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5 Questions To Ask Yourself When Searching For Your Passions | Fairygodboss
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Editorial
5 Questions To Ask Yourself When Searching For Your Passions
Pexels
Mariela Dabbah
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Maybe you’re just starting your professional career. Maybe you’re older and have a lot of experience under your belt. Maybe you’re neither, but want to find your passion because you know it’s the way to heightened engagement in your job and future career opportunities.

Regardless of where you are, you still have to ask yourself the million-dollar question: how do you find your passion? It’s a question in the minds of so many professional women that we’ve kept it as a recurring topic at the Red Shoe Movement’s annual Mutual Mentoring Circles event. (More on that later.)

The truth is that you will have to do some serious work to figure out what your passion is. Nobody can do it for you. But the good news? There are five fun questions you can use to further your process.

1. What did you enjoy when you were eight years old?

Chances are that you still enjoy the same kinds of activities you did when you were a kid. You have likely forgotten about them or you stopped practicing them because life got in the way.

I recently met a senior executive who is both a scientist and a professional juggler. Yes, you read that correctly! I was thrilled to see a video of her and her husband at a juggling festival, enjoying themselves like little kids. What would you be doing if you had kept up some of your childhood interests?

I’ve been a writer since I was nine years old. I started by creating books from scratch. I cut out the pages out of huge orange sheets my dad used to bring home for me, stitched them together, designed the cover and so on. Now, I’m a published author of seven books and writing remains one of my biggest passions.

2. What are you doing when time dissolves?

Whenever I’m writing, time flies.  Two hours seems like 10 minutes. What are you doing when this happens to you? The more specific you are when answering this question (what are you doing, where, with whom and so on), the easier it is to identify your passion.

3. If you could create an award that recognizes you, what would it be for?

This will help you visualize what’s important to you. Every time I ask this question as part of a Red Shoe Movement event, the specificity of the answers blow my mind. I could publish an inspiring book about people’s passions just by compiling those statements. Write down what you’d like to be recognized for and see what comes up.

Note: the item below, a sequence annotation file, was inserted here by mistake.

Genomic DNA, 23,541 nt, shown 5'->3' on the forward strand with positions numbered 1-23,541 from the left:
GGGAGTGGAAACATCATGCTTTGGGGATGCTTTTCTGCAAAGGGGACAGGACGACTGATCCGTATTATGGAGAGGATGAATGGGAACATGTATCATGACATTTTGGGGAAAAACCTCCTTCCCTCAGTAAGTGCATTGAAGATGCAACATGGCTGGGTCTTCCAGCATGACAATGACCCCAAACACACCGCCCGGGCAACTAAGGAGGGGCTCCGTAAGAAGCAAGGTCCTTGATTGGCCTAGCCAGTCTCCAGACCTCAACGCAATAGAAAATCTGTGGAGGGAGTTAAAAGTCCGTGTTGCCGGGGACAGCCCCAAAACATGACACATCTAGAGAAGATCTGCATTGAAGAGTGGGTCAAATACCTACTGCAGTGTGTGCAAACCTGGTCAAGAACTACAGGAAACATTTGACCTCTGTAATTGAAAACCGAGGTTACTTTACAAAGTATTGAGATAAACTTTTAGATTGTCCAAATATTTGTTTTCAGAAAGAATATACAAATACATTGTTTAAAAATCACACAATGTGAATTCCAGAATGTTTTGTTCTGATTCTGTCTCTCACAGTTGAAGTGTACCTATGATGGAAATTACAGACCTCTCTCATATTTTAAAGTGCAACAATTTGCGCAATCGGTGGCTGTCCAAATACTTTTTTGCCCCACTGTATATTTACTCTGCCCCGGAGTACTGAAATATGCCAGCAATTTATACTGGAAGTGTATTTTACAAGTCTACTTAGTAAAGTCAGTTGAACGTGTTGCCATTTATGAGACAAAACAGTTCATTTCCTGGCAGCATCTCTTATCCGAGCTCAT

4. What is your tennis ball?

This question comes from a commencement speech given by Drew Houston, founder of Dropbox. He said: "The most successful people are obsessed with solving an important problem, something that matters to them. They remind me of a dog chasing a tennis ball." Houston suggested that you must “find your tennis ball — the thing that pulls you.”

You may be obsessed with teaching people how to reduce their environmental footprint. Or with correcting everyone’s grammar. Or with finding the perfect vacation for your friends. These are all obsessions worth exploring as potential passions that can be turned into a career.

5. What would the three people who know you best identify as your passion?

Sometimes it can be hard to see in yourself what others see so clearly. Why not ask them about what they see? Your siblings, childhood friends and the soulmates you’ve met along the way are all great candidates to provide feedback. Make it an open-ended question with no right or wrong answers so they feel comfortable to say something outrageous or unexpected. If nothing else, they’ll get you thinking.

The obvious question after you find your passion is how to turn it into a career. Well, that’s the subject of a future post, my friend, but for now — you have some work to do.  

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Mariela Dabbah, Founder & CEO of the Red Shoe Movement is an award-winning, best-selling author, corporate consultant and international speaker whose passion is to help people connect the dots to success. She works with organizations interested in becoming more inclusive and in helping their female talent thrive. You can reach her via Twitter @MarielaDabbah

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